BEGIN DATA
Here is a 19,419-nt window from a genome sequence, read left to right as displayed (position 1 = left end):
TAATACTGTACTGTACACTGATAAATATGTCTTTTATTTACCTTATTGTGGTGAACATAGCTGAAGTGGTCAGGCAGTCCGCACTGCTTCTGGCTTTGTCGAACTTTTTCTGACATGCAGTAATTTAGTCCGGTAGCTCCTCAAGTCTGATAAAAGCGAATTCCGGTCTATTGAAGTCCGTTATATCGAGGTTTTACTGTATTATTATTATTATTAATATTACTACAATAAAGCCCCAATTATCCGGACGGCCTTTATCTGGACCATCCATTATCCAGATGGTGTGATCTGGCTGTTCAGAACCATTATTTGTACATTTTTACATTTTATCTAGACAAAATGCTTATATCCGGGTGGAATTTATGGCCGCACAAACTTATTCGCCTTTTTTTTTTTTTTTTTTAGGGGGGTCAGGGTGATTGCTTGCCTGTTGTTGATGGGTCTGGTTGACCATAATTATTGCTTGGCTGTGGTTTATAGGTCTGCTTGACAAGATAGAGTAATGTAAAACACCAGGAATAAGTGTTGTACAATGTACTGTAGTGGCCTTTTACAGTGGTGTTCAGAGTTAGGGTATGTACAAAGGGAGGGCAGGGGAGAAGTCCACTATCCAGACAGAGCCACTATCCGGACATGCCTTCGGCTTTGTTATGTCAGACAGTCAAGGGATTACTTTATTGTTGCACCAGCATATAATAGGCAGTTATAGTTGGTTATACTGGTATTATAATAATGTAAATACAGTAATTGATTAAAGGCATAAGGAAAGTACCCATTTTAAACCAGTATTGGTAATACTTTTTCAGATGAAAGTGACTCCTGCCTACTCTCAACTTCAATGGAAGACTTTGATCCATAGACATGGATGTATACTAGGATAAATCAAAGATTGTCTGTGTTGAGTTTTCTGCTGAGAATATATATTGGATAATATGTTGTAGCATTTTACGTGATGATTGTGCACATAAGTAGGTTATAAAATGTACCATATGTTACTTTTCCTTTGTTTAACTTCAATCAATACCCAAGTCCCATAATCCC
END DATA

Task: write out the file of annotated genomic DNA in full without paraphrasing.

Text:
Here is a 19,419-nt window from a genome sequence, read left to right as displayed (position 1 = left end):
TAATACTGTACTGTACACTGATAAATATGTCTTTTATTTACCTTATTGTGGTGAACATAGCTGAAGTGGTCAGGCAGTCCGCACTGCTTCTGGCTTTGTCGAACTTTTTCTGACATGCAGTAATTTAGTCCGGTAGCTCCTCAAGTCTGATAAAAGCGAATTCCGGTCTATTGAAGTCCGTTATATCGAGGTTTTACTGTATTATTATTATTATTAATATTACTACAATAAAGCCCCAATTATCCGGACGGCCTTTATCTGGACCATCCATTATCCAGATGGTGTGATCTGGCTGTTCAGAACCATTATTTGTACATTTTTACATTTTATCTAGACAAAATGCTTATATCCGGGTGGAATTTATGGCCGCACAAACTTATTCGCCTTTTTTTTTTTTTTTTTTAGGGGGGTCAGGGTGATTGCTTGCCTGTTGTTGATGGGTCTGGTTGACCATAATTATTGCTTGGCTGTGGTTTATAGGTCTGCTTGACAAGATAGAGTAATGTAAAACACCAGGAATAAGTGTTGTACAATGTACTGTAGTGGCCTTTTACAGTGGTGTTCAGAGTTAGGGTATGTACAAAGGGAGGGCAGGGGAGAAGTCCACTATCCAGACAGAGCCACTATCCGGACATGCCTTCGGCTTTGTTATGTCAGACAGTCAAGGGATTACTTTATTGTTGCACCAGCATATAATAGGCAGTTATAGTTGGTTATACTGGTATTATAATAATGTAAATACAGTAATTGATTAAAGGCATAAGGAAAGTACCCATTTTAAACCAGTATTGGTAATACTTTTTCAGATGAAAGTGACTCCTGCCTACTCTCAACTTCAATGGAAGACTTTGATCCATAGACATGGATGTATACTAGGATAAATCAAAGATTGTCTGTGTTGAGTTTTCTGCTGAGAATATATATTGGATAATATGTTGTAGCATTTTACGTGATGATTGTGCACATAAGTAGGTTATAAAATGTACCATATGTTACTTTTCCTTTGTTTAACTTCAATCAATACCCAAGTCCCATAATCCC